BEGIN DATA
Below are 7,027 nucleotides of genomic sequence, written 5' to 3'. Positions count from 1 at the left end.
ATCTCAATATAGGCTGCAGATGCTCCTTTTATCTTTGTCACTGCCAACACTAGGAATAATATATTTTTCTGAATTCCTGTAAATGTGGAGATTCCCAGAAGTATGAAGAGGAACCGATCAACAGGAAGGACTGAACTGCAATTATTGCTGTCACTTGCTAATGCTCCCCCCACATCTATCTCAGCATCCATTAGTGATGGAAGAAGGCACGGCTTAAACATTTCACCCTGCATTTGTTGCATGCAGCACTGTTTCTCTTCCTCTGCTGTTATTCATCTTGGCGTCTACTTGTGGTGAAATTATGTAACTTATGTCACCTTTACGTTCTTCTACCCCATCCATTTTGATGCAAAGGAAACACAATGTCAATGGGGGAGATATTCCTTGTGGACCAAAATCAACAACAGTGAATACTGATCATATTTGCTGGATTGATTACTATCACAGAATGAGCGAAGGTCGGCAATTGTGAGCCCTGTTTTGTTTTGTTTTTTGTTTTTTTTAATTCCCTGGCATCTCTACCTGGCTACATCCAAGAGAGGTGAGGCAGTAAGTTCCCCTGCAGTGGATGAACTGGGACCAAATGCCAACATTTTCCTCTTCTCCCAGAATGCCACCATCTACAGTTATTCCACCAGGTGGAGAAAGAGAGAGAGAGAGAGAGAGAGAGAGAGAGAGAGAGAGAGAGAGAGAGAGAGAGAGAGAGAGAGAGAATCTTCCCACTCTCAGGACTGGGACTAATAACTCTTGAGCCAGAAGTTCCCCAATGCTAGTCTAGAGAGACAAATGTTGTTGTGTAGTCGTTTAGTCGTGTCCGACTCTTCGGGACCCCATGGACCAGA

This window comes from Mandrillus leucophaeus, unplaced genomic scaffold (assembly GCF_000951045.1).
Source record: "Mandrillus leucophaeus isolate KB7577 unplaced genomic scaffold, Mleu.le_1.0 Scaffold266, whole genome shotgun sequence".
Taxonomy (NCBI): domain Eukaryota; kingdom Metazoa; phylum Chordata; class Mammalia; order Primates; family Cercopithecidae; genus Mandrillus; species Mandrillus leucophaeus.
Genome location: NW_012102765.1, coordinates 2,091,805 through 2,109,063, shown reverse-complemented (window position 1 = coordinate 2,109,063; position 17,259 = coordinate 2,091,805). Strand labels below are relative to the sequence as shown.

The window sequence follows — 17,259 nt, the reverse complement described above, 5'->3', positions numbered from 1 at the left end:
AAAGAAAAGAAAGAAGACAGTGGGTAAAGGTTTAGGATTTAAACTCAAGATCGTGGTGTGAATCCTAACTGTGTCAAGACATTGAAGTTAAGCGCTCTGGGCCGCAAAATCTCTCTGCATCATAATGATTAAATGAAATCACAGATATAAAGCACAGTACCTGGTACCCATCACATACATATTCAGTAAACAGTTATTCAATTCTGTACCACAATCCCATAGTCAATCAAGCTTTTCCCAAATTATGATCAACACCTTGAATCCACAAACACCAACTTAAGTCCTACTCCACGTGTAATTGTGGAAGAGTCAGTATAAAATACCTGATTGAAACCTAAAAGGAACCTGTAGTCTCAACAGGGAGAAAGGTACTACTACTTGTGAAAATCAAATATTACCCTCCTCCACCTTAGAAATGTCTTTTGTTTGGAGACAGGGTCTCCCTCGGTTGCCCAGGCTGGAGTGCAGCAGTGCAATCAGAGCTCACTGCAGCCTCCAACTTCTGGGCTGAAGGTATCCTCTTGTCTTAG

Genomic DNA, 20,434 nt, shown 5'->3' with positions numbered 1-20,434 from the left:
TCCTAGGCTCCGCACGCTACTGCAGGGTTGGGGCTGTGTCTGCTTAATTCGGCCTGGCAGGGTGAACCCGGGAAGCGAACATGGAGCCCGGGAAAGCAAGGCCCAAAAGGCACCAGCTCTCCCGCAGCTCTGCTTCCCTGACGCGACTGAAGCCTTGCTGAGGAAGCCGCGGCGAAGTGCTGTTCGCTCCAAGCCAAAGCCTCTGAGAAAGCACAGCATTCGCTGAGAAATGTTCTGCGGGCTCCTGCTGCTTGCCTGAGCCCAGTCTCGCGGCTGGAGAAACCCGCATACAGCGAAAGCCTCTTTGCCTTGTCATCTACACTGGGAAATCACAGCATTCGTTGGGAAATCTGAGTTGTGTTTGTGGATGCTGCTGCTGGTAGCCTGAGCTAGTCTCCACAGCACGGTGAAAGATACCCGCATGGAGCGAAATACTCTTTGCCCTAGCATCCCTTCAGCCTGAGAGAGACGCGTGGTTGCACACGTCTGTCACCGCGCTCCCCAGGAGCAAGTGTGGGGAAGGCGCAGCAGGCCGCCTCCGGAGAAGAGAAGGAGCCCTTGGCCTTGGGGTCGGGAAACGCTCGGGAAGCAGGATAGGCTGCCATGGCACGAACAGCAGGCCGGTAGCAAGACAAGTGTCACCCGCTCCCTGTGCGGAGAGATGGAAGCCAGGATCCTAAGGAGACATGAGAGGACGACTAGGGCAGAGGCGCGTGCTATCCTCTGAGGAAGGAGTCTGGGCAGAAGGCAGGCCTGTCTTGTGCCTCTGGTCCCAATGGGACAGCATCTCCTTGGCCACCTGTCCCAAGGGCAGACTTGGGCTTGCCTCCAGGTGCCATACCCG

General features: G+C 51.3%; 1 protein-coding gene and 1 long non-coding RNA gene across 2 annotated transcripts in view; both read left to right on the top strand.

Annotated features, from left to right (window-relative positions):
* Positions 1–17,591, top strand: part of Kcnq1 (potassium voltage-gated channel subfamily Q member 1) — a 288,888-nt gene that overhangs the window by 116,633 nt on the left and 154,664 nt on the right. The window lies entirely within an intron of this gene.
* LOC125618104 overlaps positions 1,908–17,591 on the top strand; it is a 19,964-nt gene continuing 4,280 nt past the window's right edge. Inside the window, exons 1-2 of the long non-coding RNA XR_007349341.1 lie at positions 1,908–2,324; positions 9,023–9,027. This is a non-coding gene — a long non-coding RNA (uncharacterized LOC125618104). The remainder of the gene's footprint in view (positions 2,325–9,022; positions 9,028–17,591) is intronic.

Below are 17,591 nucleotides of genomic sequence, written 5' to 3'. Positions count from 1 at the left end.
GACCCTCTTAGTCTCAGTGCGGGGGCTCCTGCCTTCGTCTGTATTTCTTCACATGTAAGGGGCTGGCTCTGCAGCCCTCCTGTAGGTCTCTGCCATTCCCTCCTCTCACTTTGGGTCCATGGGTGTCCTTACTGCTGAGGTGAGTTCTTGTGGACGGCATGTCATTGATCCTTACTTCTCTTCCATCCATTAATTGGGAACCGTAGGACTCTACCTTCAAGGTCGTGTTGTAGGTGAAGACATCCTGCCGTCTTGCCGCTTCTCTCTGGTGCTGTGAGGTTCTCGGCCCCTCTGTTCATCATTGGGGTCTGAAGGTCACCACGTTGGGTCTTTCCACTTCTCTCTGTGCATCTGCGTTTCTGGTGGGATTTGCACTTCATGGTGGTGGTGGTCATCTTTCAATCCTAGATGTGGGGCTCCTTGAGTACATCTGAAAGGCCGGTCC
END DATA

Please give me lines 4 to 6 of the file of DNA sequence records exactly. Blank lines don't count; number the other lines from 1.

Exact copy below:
Source record: "Mandrillus leucophaeus isolate KB7577 unplaced genomic scaffold, Mleu.le_1.0 Scaffold266, whole genome shotgun sequence".
Taxonomy (NCBI): domain Eukaryota; kingdom Metazoa; phylum Chordata; class Mammalia; order Primates; family Cercopithecidae; genus Mandrillus; species Mandrillus leucophaeus.
Genome location: NW_012102765.1, coordinates 2,091,805 through 2,109,063, shown reverse-complemented (window position 1 = coordinate 2,109,063; position 17,259 = coordinate 2,091,805). Strand labels below are relative to the sequence as shown.